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Kiev: Update

Posted Jun 07 2009 11:55pm
By Jim Selman | Bio
I have enjoyed my short stay in Kiev immensely and am looking forward to more exploring in this part of the world in future. I had the opportunity to have fairly intensive conversations with only 60 or 70 people, representing a reasonable cross-section of the country (from what I can tell). Aside from it being a very different culture (in terms of language, alphabet, history and architecture), it was evident to me that the people of the Ukraine share the same concerns, dreams and issues that we have in our part of the world.

This may be obvious to anyone who has lived and worked in different cultures around the world. But for those of us who have not, we sometimes live with the unchallenged assumption that our differences are larger than our shared ways of being and our common concerns. For example, much of the success of European/American enterprise has been based in the power of the Cartesian Paradigm—the worldview that everything in the ‘objective’ world can be controlled and shaped to our ‘will’ (including people), that the future can be predicted, and that scientific/rational understanding is necessary for accomplishing any meaningful undertaking. Largely because of the economic and material success of the West, people throughout the world now share this worldview. We are all Cartesian in our way of being. We are ‘Cartesian Beings’.

In Kiev, I learned that the same notions of leadership and transformation that I’ve been working with for the past 30 years or so are just as applicable as they are in more familiar parts of the world. People in the Ukraine are just as concerned about ‘getting out of the box’ and just as committed to creating a future for themselves and their children as we are. This does not mean our societies and histories are the same: it only means we share a common vision of the future—whether we know it or not. This common vision can form the basis for global solidarity and a world that works for everyone when we, at the same time, appreciate and honor our diversity and the uniqueness of our contributions.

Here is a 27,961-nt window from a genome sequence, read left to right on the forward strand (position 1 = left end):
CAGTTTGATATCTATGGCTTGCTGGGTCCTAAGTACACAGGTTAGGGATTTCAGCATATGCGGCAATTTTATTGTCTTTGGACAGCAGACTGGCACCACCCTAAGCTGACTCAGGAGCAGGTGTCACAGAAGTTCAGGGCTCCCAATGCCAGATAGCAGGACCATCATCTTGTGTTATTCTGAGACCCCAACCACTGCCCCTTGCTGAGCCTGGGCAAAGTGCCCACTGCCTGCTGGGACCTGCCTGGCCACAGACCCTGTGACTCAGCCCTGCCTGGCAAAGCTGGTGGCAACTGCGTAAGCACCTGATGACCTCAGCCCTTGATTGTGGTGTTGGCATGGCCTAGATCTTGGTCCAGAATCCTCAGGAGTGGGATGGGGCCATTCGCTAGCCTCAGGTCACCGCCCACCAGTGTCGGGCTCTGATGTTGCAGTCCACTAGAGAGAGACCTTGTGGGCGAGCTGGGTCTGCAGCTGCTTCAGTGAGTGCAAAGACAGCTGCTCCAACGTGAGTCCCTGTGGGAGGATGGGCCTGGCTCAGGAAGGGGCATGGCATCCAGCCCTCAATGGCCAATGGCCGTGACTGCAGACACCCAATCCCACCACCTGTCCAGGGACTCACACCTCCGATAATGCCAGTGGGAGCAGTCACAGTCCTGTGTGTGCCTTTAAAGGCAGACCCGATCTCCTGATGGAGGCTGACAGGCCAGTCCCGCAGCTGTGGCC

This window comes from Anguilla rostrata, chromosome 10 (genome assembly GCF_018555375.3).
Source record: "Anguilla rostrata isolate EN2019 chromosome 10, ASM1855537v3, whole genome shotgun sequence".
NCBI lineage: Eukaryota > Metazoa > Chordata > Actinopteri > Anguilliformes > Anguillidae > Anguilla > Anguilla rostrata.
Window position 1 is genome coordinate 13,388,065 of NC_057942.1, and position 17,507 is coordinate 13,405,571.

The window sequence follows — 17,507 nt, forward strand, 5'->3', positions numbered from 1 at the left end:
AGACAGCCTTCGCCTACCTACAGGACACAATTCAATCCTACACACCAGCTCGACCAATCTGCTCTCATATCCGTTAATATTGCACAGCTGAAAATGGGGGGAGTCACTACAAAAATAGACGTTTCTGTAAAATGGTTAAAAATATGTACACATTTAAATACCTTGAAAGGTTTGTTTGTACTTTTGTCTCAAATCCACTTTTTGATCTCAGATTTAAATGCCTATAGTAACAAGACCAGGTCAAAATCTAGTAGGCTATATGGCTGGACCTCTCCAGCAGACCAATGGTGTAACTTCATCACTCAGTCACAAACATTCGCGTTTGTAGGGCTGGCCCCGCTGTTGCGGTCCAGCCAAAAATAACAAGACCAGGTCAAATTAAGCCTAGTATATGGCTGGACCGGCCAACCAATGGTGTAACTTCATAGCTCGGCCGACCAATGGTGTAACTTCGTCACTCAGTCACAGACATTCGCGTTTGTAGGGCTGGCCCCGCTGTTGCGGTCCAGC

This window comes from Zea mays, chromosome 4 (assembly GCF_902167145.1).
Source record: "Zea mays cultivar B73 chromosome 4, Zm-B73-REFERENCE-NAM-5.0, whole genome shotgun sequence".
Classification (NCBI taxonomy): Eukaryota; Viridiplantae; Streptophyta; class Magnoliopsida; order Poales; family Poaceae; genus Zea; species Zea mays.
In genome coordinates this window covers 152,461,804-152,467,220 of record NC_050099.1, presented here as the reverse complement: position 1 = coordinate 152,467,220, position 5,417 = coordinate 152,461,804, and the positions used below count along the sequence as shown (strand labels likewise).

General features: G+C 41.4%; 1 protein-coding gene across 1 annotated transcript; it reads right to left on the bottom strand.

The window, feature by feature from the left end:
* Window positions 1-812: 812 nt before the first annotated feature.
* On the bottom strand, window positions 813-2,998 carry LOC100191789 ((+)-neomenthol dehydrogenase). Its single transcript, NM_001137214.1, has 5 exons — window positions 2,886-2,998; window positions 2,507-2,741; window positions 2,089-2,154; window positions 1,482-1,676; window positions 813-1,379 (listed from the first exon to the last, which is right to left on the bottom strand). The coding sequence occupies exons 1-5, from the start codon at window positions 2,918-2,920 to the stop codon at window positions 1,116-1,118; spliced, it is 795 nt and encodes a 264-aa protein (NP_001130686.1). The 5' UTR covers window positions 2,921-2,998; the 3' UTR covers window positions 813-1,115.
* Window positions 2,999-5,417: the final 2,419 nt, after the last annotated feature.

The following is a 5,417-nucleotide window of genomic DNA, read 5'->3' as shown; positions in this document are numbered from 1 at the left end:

I mentioned in my first Kiev post the universal concern we have for the wellbeing of our parents and grandparents as they age, as well as concerns for how we will grow older and maintain active and empowering relationships with people of all ages. When I shared some of the conversations we’ve been having about Eldering with the Russian, Moldavian and Ukrainian participants in the workshop I was leading, you could hear a pin drop. The questions and sharing around this topic were intense and often profound. The bottom line: “If most people (or even a majority of people) are destined to live out 20% or 30% of their lives in some state of decline, loss, fear, poverty, isolation and suffering, then what is the point?”

The conversation is not just about social welfare, public institutions and how to care for the old. The question is a philosophical one, since ‘old’ is a state of mind and people can fall into the deterministic and predictive mindset at any age and begin to become resigned that they have no power, no choices and no possibilities of creating a different reality for themselves and their communities. This is in spite of the fact that many societies and other cultures have very different attitudes and points of view about growing older and what it means to be ‘old’. Dan Buettner’s recent research* on areas of the world with high concentrations of centenarians reveals how having a purpose, a committed lifestyle and active relationships with people from every generation can result in communities in which growing older is not only positive, but also an expansive time of life. As I have said since the first posting on this blog three years ago, one of the two primary goals of Eldering is to have the last day of life have as much possibility as the first. The second goal is to have Elders and ‘Youngers’ be able to communicate and collaborate in creating a world that works for everyone.

There is no doubt that this is a vision shared by my new friends in Kiev and moves us another step toward fulfilling this vision in our lifetime.

* For more information, check out his book called the Blue Zones or visit his website.

© 2009 Jim Selman. All rights reserved.
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